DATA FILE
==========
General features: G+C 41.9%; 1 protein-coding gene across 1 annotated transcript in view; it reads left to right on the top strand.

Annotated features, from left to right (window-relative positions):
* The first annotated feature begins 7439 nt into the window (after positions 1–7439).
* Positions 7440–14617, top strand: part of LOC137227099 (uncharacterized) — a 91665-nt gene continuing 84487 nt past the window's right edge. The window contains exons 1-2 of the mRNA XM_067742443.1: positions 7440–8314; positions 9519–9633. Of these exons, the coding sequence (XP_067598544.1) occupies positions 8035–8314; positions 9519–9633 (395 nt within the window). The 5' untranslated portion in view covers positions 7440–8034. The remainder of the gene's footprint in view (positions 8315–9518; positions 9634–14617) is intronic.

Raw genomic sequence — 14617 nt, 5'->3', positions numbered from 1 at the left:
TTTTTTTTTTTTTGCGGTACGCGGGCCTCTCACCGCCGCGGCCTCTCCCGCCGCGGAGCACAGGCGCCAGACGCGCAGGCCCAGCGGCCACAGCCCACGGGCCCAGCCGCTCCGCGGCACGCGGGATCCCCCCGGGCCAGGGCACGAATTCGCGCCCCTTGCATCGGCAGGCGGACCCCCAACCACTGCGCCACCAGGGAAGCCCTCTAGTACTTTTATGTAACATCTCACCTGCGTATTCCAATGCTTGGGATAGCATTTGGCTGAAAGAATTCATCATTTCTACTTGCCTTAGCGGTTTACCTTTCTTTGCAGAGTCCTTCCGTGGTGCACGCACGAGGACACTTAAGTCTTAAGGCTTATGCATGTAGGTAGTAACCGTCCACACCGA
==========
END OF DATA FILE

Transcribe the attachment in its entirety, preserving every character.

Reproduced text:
General features: G+C 41.9%; 1 protein-coding gene across 1 annotated transcript in view; it reads left to right on the top strand.

Annotated features, from left to right (window-relative positions):
* The first annotated feature begins 7439 nt into the window (after positions 1–7439).
* Positions 7440–14617, top strand: part of LOC137227099 (uncharacterized) — a 91665-nt gene continuing 84487 nt past the window's right edge. The window contains exons 1-2 of the mRNA XM_067742443.1: positions 7440–8314; positions 9519–9633. Of these exons, the coding sequence (XP_067598544.1) occupies positions 8035–8314; positions 9519–9633 (395 nt within the window). The 5' untranslated portion in view covers positions 7440–8034. The remainder of the gene's footprint in view (positions 8315–9518; positions 9634–14617) is intronic.

Raw genomic sequence — 14617 nt, 5'->3', positions numbered from 1 at the left:
TTTTTTTTTTTTTGCGGTACGCGGGCCTCTCACCGCCGCGGCCTCTCCCGCCGCGGAGCACAGGCGCCAGACGCGCAGGCCCAGCGGCCACAGCCCACGGGCCCAGCCGCTCCGCGGCACGCGGGATCCCCCCGGGCCAGGGCACGAATTCGCGCCCCTTGCATCGGCAGGCGGACCCCCAACCACTGCGCCACCAGGGAAGCCCTCTAGTACTTTTATGTAACATCTCACCTGCGTATTCCAATGCTTGGGATAGCATTTGGCTGAAAGAATTCATCATTTCTACTTGCCTTAGCGGTTTACCTTTCTTTGCAGAGTCCTTCCGTGGTGCACGCACGAGGACACTTAAGTCTTAAGGCTTATGCATGTAGGTAGTAACCGTCCACACCGA